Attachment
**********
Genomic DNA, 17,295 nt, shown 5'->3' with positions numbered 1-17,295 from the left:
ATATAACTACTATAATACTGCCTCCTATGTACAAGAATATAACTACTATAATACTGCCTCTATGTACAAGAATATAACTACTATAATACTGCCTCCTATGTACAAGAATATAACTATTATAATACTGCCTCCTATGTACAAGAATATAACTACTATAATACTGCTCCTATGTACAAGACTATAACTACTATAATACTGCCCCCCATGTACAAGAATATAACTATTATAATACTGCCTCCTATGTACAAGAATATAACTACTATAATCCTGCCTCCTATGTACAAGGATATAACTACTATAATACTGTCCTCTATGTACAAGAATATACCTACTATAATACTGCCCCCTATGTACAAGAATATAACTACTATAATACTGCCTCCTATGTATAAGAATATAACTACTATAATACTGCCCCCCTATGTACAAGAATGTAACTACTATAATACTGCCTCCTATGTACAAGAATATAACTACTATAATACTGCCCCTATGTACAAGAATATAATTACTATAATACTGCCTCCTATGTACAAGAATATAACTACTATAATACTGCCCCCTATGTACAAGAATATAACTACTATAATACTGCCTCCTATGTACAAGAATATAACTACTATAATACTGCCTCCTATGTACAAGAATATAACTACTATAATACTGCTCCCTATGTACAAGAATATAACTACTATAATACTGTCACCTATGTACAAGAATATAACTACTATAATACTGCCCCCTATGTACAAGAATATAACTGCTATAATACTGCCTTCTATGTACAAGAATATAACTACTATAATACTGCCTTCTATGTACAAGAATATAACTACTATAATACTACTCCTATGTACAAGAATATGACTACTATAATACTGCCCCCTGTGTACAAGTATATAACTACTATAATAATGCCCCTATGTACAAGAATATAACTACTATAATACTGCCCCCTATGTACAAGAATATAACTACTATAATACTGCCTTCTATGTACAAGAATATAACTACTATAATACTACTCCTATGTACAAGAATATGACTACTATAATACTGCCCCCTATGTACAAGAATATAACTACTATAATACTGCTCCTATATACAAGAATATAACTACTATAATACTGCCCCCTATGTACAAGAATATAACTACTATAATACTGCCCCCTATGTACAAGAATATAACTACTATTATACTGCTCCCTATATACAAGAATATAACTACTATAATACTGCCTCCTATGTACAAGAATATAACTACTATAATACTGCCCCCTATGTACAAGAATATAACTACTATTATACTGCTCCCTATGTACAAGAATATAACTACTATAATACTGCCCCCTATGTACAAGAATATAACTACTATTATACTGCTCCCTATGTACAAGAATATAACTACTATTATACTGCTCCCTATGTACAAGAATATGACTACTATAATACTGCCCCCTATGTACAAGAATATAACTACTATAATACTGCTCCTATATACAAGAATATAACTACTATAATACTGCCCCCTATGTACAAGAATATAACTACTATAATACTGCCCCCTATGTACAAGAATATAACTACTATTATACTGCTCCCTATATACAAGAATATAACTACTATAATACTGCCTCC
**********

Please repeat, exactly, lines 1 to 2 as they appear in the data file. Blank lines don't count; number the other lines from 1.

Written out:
Genomic DNA, 17,295 nt, shown 5'->3' with positions numbered 1-17,295 from the left:
ATATAACTACTATAATACTGCCTCCTATGTACAAGAATATAACTACTATAATACTGCCTCTATGTACAAGAATATAACTACTATAATACTGCCTCCTATGTACAAGAATATAACTATTATAATACTGCCTCCTATGTACAAGAATATAACTACTATAATACTGCTCCTATGTACAAGACTATAACTACTATAATACTGCCCCCCATGTACAAGAATATAACTATTATAATACTGCCTCCTATGTACAAGAATATAACTACTATAATCCTGCCTCCTATGTACAAGGATATAACTACTATAATACTGTCCTCTATGTACAAGAATATACCTACTATAATACTGCCCCCTATGTACAAGAATATAACTACTATAATACTGCCTCCTATGTATAAGAATATAACTACTATAATACTGCCCCCCTATGTACAAGAATGTAACTACTATAATACTGCCTCCTATGTACAAGAATATAACTACTATAATACTGCCCCTATGTACAAGAATATAATTACTATAATACTGCCTCCTATGTACAAGAATATAACTACTATAATACTGCCCCCTATGTACAAGAATATAACTACTATAATACTGCCTCCTATGTACAAGAATATAACTACTATAATACTGCCTCCTATGTACAAGAATATAACTACTATAATACTGCTCCCTATGTACAAGAATATAACTACTATAATACTGTCACCTATGTACAAGAATATAACTACTATAATACTGCCCCCTATGTACAAGAATATAACTGCTATAATACTGCCTTCTATGTACAAGAATATAACTACTATAATACTGCCTTCTATGTACAAGAATATAACTACTATAATACTACTCCTATGTACAAGAATATGACTACTATAATACTGCCCCCTGTGTACAAGTATATAACTACTATAATAATGCCCCTATGTACAAGAATATAACTACTATAATACTGCCCCCTATGTACAAGAATATAACTACTATAATACTGCCTTCTATGTACAAGAATATAACTACTATAATACTACTCCTATGTACAAGAATATGACTACTATAATACTGCCCCCTATGTACAAGAATATAACTACTATAATACTGCTCCTATATACAAGAATATAACTACTATAATACTGCCCCCTATGTACAAGAATATAACTACTATAATACTGCCCCCTATGTACAAGAATATAACTACTATTATACTGCTCCCTATATACAAGAATATAACTACTATAATACTGCCTCCTATGTACAAGAATATAACTACTATAATACTGCCCCCTATGTACAAGAATATAACTACTATTATACTGCTCCCTATGTACAAGAATATAACTACTATAATACTGCCCCCTATGTACAAGAATATAACTACTATTATACTGCTCCCTATGTACAAGAATATAACTACTATTATACTGCTCCCTATGTACAAGAATATGACTACTATAATACTGCCCCCTATGTACAAGAATATAACTACTATAATACTGCTCCTATATACAAGAATATAACTACTATAATACTGCCCCCTATGTACAAGAATATAACTACTATAATACTGCCCCCTATGTACAAGAATATAACTACTATTATACTGCTCCCTATATACAAGAATATAACTACTATAATACTGCCTCC